Muhammad Rasheed - I'm of Generation X; I turn 50 yrs old later this very month. My whole life, as a child of the 'Integration' era I've been told that 'Pan-Africanism' is the key to finally conquering the global blight of the White Supremacist Ideology and the anti-Black systemic racism for which it stands. As I explained in my Activist character's profile entry from the FREE! Weapon of the People eBook, I created him as the ultimate anti-racism super activist who uncompromisingly represents the highest ideals of the Black Empowerment struggle — he was supposed to represent ALL Black people as a righteous symbol. 

And then I got my feelings hurt.

After The First Black President, Inc.® came and went, his biggest, most enthusiastic supporters — the Black American former slave class that he pandered to the most — found ourselves more impoverished than we were after George W. Bush's two-terms. This shocking state of affairs shook many of us out of the 'Integration' bamboozle and forced us to look deep into our political situation. The result of that painful and embarassing soul searching was the rise of the American Descendants of Slavery (ADOS) political unification movement. Founded by Los Angeles, CA attorney Antonio Moore and former Democratic Party Congressional aide Yvette Carnell, the two potent, data-driven activist/political analysts inspired an organic grassroots movement  — with the people themselves forming #ADOS chapters in every major city across the country — dedicated to achieving the long overdue #Reparations and economic inclusion into a protected wealth-building ownership class, righteous Justice deliberately withheld from our ethnic group since the chattel slave institution was officially abolished. The #ADOS movement pointedly fought for the needs of our ethnic group identified along our unique lineage & heritage (instead of melanin) so we could target our government with the specificity of our group's specific justice claim. Considering all of the "black solidarity" and "Pan-African" talk my generation had been hearing continuously since we arrived on the planet 50 something years ago, one would think that "our Black brothers & sisters" — particularly the immigrants we were most in contact with — would not only be happy for this political awakening, but would be happy to support us in our fight.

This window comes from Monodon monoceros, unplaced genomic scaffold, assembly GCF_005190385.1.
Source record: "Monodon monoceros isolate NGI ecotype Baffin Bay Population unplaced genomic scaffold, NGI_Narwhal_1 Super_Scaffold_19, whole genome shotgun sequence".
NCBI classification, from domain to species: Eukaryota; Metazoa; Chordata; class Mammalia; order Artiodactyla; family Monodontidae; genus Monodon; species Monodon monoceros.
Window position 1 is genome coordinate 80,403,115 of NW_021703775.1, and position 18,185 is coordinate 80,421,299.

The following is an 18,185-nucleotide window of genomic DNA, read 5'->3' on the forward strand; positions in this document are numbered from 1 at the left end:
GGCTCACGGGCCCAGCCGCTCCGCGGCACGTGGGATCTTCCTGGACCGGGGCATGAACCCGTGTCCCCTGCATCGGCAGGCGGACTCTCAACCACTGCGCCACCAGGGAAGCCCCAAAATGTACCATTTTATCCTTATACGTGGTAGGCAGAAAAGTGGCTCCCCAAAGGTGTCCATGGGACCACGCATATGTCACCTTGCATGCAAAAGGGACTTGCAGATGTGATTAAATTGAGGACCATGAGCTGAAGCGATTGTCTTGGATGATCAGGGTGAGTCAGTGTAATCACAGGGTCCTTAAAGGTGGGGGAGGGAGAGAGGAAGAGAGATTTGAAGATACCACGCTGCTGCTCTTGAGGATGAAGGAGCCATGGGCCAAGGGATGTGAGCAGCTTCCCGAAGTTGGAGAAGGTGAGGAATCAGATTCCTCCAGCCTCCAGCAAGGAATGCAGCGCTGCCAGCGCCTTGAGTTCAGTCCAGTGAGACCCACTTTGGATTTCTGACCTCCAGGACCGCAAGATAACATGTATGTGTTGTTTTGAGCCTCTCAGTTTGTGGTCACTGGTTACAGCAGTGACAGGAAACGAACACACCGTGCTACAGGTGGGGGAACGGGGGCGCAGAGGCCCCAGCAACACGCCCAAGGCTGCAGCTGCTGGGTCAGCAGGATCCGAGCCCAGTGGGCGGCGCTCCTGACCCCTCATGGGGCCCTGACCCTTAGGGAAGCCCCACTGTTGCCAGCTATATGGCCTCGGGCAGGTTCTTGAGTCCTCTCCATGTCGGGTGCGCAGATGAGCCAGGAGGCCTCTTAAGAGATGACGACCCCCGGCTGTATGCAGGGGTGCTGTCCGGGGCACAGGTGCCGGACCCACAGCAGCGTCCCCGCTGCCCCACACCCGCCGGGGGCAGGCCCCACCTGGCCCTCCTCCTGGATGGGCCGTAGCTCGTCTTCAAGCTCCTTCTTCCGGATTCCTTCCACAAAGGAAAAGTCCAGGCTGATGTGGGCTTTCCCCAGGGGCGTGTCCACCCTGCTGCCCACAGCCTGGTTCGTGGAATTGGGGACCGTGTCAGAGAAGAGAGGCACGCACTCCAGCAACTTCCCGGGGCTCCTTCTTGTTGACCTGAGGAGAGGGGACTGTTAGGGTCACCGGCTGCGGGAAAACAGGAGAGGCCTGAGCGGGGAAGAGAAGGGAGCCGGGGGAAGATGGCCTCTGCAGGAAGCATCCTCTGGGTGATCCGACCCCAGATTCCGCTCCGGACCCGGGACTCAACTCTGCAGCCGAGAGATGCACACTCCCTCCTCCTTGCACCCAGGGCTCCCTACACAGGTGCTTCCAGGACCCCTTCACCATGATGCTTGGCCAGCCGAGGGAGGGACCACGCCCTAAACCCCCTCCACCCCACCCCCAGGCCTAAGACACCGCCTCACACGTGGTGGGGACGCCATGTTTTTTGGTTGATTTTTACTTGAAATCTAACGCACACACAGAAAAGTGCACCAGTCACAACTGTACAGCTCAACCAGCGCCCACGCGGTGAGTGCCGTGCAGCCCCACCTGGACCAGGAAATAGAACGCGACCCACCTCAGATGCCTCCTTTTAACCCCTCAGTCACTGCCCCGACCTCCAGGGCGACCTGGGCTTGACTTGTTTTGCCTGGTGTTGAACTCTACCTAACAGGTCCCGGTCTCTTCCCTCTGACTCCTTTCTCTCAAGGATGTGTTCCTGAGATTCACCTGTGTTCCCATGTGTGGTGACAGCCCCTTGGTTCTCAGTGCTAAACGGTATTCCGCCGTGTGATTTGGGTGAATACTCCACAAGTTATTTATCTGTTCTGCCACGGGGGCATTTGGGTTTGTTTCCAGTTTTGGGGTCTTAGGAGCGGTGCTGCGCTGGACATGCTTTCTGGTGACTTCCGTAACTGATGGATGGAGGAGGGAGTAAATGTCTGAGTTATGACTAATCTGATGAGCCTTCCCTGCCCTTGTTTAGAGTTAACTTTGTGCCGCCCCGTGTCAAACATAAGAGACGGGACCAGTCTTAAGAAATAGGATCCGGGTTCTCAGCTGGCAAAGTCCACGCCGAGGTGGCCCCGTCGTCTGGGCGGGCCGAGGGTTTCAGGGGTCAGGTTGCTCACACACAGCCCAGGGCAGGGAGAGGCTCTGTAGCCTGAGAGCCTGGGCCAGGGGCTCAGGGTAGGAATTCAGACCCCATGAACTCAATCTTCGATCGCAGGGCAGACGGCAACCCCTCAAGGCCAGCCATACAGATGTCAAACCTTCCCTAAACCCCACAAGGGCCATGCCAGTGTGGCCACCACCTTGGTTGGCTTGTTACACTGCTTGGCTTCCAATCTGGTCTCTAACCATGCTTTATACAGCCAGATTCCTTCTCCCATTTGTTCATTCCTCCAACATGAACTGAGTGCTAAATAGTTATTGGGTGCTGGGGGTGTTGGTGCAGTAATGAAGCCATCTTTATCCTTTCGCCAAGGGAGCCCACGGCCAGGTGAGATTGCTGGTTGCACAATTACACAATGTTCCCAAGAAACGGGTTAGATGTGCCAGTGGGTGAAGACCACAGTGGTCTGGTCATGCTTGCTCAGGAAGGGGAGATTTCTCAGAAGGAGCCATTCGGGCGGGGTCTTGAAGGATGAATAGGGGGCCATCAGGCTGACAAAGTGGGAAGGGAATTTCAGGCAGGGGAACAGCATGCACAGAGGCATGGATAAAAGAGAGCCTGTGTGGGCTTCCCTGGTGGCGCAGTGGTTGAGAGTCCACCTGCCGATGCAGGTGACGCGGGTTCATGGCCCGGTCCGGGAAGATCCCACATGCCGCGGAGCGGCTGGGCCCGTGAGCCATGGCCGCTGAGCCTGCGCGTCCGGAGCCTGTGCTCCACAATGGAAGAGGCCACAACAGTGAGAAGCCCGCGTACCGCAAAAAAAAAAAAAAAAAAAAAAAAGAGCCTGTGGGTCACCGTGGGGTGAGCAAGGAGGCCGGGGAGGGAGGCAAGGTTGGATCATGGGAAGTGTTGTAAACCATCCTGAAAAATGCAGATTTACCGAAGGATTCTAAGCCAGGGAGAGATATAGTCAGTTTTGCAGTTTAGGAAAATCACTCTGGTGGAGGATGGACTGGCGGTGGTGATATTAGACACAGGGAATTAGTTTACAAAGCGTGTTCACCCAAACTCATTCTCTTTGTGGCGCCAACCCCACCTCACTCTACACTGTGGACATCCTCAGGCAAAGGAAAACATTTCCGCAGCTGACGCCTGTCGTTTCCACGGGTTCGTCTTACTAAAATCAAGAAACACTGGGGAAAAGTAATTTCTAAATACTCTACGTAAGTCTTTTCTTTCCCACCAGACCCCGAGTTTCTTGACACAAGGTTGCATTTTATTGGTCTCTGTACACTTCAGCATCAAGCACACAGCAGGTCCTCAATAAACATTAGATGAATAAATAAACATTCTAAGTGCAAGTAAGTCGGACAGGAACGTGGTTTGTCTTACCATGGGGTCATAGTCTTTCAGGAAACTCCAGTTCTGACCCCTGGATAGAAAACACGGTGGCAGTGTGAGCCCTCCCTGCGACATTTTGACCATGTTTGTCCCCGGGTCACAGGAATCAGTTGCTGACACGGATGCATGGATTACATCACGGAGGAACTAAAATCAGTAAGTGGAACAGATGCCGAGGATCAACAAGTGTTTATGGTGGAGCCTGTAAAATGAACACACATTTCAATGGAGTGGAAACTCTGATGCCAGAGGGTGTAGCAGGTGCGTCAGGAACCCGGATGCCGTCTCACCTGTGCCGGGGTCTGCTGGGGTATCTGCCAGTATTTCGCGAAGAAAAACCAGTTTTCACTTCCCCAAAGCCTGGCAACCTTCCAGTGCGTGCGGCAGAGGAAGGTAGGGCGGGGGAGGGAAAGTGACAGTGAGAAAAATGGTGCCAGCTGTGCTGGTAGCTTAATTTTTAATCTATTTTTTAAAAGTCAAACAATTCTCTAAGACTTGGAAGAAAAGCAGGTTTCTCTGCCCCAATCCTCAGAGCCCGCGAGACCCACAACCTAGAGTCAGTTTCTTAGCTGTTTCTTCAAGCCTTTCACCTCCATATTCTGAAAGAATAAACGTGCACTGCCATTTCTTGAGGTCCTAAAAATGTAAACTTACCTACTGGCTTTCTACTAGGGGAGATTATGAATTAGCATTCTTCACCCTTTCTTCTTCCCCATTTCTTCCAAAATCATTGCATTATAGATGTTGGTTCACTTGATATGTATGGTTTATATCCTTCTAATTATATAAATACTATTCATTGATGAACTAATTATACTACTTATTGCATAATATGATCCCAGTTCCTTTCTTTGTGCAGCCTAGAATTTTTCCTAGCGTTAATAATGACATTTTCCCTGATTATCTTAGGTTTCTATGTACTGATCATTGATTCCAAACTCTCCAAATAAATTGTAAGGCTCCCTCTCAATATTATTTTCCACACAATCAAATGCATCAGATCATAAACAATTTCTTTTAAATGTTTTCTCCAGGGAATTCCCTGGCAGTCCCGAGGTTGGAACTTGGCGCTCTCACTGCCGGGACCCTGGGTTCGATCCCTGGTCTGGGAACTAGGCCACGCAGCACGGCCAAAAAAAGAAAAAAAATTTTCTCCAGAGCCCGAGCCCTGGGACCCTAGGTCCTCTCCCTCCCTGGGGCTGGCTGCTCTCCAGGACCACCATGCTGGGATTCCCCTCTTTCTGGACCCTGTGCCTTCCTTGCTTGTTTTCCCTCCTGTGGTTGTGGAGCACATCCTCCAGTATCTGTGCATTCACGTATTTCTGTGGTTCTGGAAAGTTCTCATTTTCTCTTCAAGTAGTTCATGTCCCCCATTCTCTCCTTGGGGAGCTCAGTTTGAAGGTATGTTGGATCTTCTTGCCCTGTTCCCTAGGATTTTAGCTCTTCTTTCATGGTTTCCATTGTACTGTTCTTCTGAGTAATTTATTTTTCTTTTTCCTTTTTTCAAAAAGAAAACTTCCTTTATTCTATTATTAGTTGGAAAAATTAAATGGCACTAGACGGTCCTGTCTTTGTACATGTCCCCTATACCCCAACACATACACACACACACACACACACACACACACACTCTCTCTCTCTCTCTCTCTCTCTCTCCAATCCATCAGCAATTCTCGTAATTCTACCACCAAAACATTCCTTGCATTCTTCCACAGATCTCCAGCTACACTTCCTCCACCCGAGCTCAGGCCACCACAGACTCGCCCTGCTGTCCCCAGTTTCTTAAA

This would not be the case.

Rasheed, Muhammad. "The Ridiculous Hurdle of Fake Pan-African Skinfolk." Cartoon. The Official Website of Cartoonist M. Rasheed 21 Sep 2020. Pen & ink w/Adobe Photoshop color. <>